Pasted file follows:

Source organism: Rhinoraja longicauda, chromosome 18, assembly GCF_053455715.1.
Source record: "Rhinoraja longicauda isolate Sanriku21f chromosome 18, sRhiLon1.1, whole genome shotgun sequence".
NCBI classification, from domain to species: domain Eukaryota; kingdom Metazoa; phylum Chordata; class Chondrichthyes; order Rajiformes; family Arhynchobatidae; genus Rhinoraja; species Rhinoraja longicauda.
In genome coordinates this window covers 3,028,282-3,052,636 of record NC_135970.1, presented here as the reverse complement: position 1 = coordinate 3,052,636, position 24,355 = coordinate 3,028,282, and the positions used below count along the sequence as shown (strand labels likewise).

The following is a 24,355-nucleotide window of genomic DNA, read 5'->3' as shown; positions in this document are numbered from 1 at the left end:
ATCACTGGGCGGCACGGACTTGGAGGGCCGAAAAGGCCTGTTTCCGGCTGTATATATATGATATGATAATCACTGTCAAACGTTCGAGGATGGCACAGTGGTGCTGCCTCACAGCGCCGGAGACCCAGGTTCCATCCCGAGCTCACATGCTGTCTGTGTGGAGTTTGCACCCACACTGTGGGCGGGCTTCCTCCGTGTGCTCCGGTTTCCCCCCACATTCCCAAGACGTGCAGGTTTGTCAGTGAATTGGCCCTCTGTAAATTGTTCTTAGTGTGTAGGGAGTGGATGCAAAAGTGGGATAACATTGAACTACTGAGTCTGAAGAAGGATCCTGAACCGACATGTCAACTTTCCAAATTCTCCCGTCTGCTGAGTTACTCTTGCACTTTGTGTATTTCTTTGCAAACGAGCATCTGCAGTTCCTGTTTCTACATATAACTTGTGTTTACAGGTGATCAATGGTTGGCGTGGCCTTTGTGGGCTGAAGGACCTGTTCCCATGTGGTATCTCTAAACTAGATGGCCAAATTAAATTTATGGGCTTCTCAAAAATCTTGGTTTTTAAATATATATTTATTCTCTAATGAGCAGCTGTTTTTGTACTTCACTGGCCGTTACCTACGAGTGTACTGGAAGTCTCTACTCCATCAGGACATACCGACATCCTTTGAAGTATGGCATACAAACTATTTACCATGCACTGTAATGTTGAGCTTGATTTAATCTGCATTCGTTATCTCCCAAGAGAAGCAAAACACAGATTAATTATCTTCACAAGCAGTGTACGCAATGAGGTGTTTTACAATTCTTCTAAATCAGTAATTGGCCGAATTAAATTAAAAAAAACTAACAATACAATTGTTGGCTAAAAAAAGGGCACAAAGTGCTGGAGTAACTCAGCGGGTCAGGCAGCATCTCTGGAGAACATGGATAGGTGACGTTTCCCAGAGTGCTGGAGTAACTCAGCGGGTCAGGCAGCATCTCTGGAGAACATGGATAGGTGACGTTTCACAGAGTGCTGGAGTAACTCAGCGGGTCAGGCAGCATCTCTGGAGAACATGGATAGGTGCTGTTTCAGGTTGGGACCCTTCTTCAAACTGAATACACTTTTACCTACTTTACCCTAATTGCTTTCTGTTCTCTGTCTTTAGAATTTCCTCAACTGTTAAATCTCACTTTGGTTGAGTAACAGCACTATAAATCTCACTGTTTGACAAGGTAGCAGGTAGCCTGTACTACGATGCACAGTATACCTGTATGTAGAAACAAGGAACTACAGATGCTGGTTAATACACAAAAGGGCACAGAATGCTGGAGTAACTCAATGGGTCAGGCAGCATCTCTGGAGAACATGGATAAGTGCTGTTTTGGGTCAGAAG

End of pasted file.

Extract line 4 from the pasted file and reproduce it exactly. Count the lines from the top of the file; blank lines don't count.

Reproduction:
In genome coordinates this window covers 3,028,282-3,052,636 of record NC_135970.1, presented here as the reverse complement: position 1 = coordinate 3,052,636, position 24,355 = coordinate 3,028,282, and the positions used below count along the sequence as shown (strand labels likewise).